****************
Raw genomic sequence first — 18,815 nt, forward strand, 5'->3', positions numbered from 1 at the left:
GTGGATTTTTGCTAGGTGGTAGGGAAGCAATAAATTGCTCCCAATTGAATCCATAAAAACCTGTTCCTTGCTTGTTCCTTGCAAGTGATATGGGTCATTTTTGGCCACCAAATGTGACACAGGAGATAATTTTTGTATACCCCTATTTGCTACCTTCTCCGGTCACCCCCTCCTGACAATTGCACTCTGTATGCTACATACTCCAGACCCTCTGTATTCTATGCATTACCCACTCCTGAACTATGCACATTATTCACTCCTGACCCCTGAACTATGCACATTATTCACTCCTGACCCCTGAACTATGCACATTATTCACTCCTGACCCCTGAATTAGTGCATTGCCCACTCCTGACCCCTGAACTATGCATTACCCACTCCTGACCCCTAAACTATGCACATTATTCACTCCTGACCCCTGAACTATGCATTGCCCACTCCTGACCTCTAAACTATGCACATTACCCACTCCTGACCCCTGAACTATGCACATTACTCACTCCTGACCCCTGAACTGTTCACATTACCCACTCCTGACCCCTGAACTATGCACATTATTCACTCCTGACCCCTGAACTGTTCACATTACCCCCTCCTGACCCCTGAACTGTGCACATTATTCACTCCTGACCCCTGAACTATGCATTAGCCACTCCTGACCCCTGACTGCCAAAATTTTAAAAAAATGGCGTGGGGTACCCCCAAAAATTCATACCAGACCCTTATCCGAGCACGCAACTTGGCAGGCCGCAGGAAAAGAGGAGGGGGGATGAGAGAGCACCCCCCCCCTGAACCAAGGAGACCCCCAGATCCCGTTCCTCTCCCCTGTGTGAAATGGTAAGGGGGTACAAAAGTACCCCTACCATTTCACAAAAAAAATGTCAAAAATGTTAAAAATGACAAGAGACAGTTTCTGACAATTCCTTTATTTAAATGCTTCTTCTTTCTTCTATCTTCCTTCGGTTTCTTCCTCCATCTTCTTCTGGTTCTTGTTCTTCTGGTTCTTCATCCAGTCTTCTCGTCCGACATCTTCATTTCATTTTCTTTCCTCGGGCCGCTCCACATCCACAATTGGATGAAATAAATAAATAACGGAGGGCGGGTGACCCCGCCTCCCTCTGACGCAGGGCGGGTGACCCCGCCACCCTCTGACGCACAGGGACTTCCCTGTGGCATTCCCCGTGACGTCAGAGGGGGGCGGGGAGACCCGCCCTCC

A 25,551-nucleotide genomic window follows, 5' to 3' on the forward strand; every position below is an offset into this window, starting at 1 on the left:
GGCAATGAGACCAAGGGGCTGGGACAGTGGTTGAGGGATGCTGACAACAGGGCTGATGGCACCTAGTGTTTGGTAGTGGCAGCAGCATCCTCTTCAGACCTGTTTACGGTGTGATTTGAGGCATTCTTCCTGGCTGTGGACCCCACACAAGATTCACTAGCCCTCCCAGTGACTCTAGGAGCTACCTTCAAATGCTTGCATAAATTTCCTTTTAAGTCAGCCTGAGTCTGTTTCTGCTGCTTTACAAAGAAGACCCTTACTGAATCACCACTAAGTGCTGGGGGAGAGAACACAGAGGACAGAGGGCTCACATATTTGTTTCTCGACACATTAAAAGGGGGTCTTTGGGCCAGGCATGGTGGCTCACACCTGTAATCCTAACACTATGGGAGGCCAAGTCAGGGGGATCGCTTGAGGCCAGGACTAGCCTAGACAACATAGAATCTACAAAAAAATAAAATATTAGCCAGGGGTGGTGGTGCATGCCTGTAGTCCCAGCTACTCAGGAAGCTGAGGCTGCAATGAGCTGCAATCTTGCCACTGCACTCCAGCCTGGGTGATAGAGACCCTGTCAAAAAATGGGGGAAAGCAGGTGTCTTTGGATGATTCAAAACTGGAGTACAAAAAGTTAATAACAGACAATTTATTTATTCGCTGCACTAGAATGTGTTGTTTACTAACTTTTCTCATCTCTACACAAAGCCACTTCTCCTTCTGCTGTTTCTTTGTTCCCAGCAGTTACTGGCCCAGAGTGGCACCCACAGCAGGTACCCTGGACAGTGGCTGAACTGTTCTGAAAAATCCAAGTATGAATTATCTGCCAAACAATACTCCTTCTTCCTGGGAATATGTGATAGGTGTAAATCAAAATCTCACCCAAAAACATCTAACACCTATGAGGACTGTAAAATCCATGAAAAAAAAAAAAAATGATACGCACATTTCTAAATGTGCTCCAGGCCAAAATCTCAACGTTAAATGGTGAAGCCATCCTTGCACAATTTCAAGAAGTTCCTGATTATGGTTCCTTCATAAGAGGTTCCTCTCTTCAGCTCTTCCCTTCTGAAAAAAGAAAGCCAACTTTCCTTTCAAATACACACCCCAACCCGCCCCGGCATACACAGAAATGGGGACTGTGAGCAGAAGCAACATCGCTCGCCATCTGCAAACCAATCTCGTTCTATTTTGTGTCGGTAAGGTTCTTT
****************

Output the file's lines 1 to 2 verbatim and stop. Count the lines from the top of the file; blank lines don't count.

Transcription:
Raw genomic sequence first — 18,815 nt, forward strand, 5'->3', positions numbered from 1 at the left:
GTGGATTTTTGCTAGGTGGTAGGGAAGCAATAAATTGCTCCCAATTGAATCCATAAAAACCTGTTCCTTGCTTGTTCCTTGCAAGTGATATGGGTCATTTTTGGCCACCAAATGTGACACAGGAGATAATTTTTGTATACCCCTATTTGCTACCTTCTCCGGTCACCCCCTCCTGACAATTGCACTCTGTATGCTACATACTCCAGACCCTCTGTATTCTATGCATTACCCACTCCTGAACTATGCACATTATTCACTCCTGACCCCTGAACTATGCACATTATTCACTCCTGACCCCTGAACTATGCACATTATTCACTCCTGACCCCTGAATTAGTGCATTGCCCACTCCTGACCCCTGAACTATGCATTACCCACTCCTGACCCCTAAACTATGCACATTATTCACTCCTGACCCCTGAACTATGCATTGCCCACTCCTGACCTCTAAACTATGCACATTACCCACTCCTGACCCCTGAACTATGCACATTACTCACTCCTGACCCCTGAACTGTTCACATTACCCACTCCTGACCCCTGAACTATGCACATTATTCACTCCTGACCCCTGAACTGTTCACATTACCCCCTCCTGACCCCTGAACTGTGCACATTATTCACTCCTGACCCCTGAACTATGCATTAGCCACTCCTGACCCCTGACTGCCAAAATTTTAAAAAAATGGCGTGGGGTACCCCCAAAAATTCATACCAGACCCTTATCCGAGCACGCAACTTGGCAGGCCGCAGGAAAAGAGGAGGGGGGATGAGAGAGCACCCCCCCCCTGAACCAAGGAGACCCCCAGATCCCGTTCCTCTCCCCTGTGTGAAATGGTAAGGGGGTACAAAAGTACCCCTACCATTTCACAAAAAAAATGTCAAAAATGTTAAAAATGACAAGAGACAGTTTCTGACAATTCCTTTATTTAAATGCTTCTTCTTTCTTCTATCTTCCTTCGGTTTCTTCCTCCATCTTCTTCTGGTTCTTGTTCTTCTGGTTCTTCATCCAGTCTTCTCGTCCGACATCTTCATTTCATTTTCTTTCCTCGGGCCGCTCCACATCCACAATTGGATGAAATAAATAAATAACGGAGGGCGGGTGACCCCGCCTCCCTCTGACGCAGGGCGGGTGACCCCGCCACCCTCTGACGCACAGGGACTTCCCTGTGGCATTCCCCGTGACGTCAGAGGGGGGCGGGGAGACCCGCCCTCC